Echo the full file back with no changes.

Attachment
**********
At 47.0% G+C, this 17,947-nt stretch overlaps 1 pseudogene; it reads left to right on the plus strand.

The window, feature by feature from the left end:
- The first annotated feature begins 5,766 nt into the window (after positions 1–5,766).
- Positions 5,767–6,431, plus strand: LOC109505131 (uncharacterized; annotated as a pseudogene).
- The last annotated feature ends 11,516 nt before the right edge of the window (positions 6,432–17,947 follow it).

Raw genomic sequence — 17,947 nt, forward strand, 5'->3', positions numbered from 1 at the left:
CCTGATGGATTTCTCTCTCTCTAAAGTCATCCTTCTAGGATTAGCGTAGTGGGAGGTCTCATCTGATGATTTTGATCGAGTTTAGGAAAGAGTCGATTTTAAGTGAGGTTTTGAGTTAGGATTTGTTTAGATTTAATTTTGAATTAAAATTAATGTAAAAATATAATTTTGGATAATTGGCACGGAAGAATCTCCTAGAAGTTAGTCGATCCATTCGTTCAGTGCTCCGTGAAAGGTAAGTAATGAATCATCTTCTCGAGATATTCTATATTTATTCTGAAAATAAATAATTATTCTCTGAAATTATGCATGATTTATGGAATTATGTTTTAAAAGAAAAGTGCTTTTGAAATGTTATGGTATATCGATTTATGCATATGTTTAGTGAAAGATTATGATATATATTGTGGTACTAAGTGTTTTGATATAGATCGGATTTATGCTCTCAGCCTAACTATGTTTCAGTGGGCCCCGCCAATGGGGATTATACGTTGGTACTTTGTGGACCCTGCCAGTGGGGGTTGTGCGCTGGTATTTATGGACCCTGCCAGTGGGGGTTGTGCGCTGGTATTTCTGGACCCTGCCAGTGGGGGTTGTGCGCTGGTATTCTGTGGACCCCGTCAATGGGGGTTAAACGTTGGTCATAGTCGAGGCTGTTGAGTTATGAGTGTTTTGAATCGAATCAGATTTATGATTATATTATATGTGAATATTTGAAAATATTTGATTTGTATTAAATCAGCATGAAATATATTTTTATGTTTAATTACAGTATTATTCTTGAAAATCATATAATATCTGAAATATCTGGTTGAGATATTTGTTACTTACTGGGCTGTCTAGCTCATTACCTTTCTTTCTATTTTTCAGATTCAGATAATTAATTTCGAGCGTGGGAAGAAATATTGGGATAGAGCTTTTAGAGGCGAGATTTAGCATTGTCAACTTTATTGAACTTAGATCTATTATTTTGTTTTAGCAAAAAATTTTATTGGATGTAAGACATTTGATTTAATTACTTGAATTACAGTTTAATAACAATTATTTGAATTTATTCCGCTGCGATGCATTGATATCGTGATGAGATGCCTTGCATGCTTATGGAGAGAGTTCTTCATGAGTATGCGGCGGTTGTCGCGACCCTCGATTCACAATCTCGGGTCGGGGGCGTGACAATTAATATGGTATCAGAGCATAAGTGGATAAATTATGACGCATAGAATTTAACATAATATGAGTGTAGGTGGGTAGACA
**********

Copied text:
At 47.0% G+C, this 17,947-nt stretch overlaps 1 pseudogene; it reads left to right on the plus strand.

The window, feature by feature from the left end:
- The first annotated feature begins 5,766 nt into the window (after positions 1–5,766).
- Positions 5,767–6,431, plus strand: LOC109505131 (uncharacterized; annotated as a pseudogene).
- The last annotated feature ends 11,516 nt before the right edge of the window (positions 6,432–17,947 follow it).

Raw genomic sequence — 17,947 nt, forward strand, 5'->3', positions numbered from 1 at the left:
CCTGATGGATTTCTCTCTCTCTAAAGTCATCCTTCTAGGATTAGCGTAGTGGGAGGTCTCATCTGATGATTTTGATCGAGTTTAGGAAAGAGTCGATTTTAAGTGAGGTTTTGAGTTAGGATTTGTTTAGATTTAATTTTGAATTAAAATTAATGTAAAAATATAATTTTGGATAATTGGCACGGAAGAATCTCCTAGAAGTTAGTCGATCCATTCGTTCAGTGCTCCGTGAAAGGTAAGTAATGAATCATCTTCTCGAGATATTCTATATTTATTCTGAAAATAAATAATTATTCTCTGAAATTATGCATGATTTATGGAATTATGTTTTAAAAGAAAAGTGCTTTTGAAATGTTATGGTATATCGATTTATGCATATGTTTAGTGAAAGATTATGATATATATTGTGGTACTAAGTGTTTTGATATAGATCGGATTTATGCTCTCAGCCTAACTATGTTTCAGTGGGCCCCGCCAATGGGGATTATACGTTGGTACTTTGTGGACCCTGCCAGTGGGGGTTGTGCGCTGGTATTTATGGACCCTGCCAGTGGGGGTTGTGCGCTGGTATTTCTGGACCCTGCCAGTGGGGGTTGTGCGCTGGTATTCTGTGGACCCCGTCAATGGGGGTTAAACGTTGGTCATAGTCGAGGCTGTTGAGTTATGAGTGTTTTGAATCGAATCAGATTTATGATTATATTATATGTGAATATTTGAAAATATTTGATTTGTATTAAATCAGCATGAAATATATTTTTATGTTTAATTACAGTATTATTCTTGAAAATCATATAATATCTGAAATATCTGGTTGAGATATTTGTTACTTACTGGGCTGTCTAGCTCATTACCTTTCTTTCTATTTTTCAGATTCAGATAATTAATTTCGAGCGTGGGAAGAAATATTGGGATAGAGCTTTTAGAGGCGAGATTTAGCATTGTCAACTTTATTGAACTTAGATCTATTATTTTGTTTTAGCAAAAAATTTTATTGGATGTAAGACATTTGATTTAATTACTTGAATTACAGTTTAATAACAATTATTTGAATTTATTCCGCTGCGATGCATTGATATCGTGATGAGATGCCTTGCATGCTTATGGAGAGAGTTCTTCATGAGTATGCGGCGGTTGTCGCGACCCTCGATTCACAATCTCGGGTCGGGGGCGTGACAATTAATATGGTATCAGAGCATAAGTGGATAAATTATGACGCATAGAATTTAACATAATATGAGTGTAGGTGGGTAGACA